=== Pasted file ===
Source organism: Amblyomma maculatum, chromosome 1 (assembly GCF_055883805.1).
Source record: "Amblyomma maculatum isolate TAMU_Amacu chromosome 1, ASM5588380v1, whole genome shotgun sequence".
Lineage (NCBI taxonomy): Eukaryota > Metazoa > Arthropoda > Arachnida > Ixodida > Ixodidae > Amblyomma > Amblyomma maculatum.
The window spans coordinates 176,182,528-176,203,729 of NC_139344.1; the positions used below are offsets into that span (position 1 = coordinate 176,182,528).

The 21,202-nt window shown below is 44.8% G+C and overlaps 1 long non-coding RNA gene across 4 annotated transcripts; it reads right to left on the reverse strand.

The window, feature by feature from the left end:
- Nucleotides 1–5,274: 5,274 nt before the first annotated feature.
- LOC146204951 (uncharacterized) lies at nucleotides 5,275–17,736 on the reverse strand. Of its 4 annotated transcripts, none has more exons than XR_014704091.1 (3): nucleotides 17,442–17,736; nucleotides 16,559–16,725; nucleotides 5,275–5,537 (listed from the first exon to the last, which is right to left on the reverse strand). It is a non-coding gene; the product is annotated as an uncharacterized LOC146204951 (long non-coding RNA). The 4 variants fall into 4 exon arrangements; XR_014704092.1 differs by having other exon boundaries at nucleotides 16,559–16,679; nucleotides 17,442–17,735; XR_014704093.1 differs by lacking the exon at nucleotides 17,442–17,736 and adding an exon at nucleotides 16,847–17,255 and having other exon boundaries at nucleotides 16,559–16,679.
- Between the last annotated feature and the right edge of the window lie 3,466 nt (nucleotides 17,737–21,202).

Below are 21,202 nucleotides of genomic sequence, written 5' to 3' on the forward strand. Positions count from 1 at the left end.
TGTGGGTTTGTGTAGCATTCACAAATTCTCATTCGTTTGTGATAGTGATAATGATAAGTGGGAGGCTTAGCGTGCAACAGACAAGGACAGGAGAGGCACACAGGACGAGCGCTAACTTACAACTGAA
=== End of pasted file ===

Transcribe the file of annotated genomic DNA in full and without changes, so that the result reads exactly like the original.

Source organism: Amblyomma maculatum, chromosome 1 (assembly GCF_055883805.1).
Source record: "Amblyomma maculatum isolate TAMU_Amacu chromosome 1, ASM5588380v1, whole genome shotgun sequence".
Lineage (NCBI taxonomy): Eukaryota > Metazoa > Arthropoda > Arachnida > Ixodida > Ixodidae > Amblyomma > Amblyomma maculatum.
The window spans coordinates 176,182,528-176,203,729 of NC_139344.1; the positions used below are offsets into that span (position 1 = coordinate 176,182,528).

The 21,202-nt window shown below is 44.8% G+C and overlaps 1 long non-coding RNA gene across 4 annotated transcripts; it reads right to left on the reverse strand.

The window, feature by feature from the left end:
- Nucleotides 1–5,274: 5,274 nt before the first annotated feature.
- LOC146204951 (uncharacterized) lies at nucleotides 5,275–17,736 on the reverse strand. Of its 4 annotated transcripts, none has more exons than XR_014704091.1 (3): nucleotides 17,442–17,736; nucleotides 16,559–16,725; nucleotides 5,275–5,537 (listed from the first exon to the last, which is right to left on the reverse strand). It is a non-coding gene; the product is annotated as an uncharacterized LOC146204951 (long non-coding RNA). The 4 variants fall into 4 exon arrangements; XR_014704092.1 differs by having other exon boundaries at nucleotides 16,559–16,679; nucleotides 17,442–17,735; XR_014704093.1 differs by lacking the exon at nucleotides 17,442–17,736 and adding an exon at nucleotides 16,847–17,255 and having other exon boundaries at nucleotides 16,559–16,679.
- Between the last annotated feature and the right edge of the window lie 3,466 nt (nucleotides 17,737–21,202).

Below are 21,202 nucleotides of genomic sequence, written 5' to 3' on the forward strand. Positions count from 1 at the left end.
TGTGGGTTTGTGTAGCATTCACAAATTCTCATTCGTTTGTGATAGTGATAATGATAAGTGGGAGGCTTAGCGTGCAACAGACAAGGACAGGAGAGGCACACAGGACGAGCGCTAACTTACAACTGAA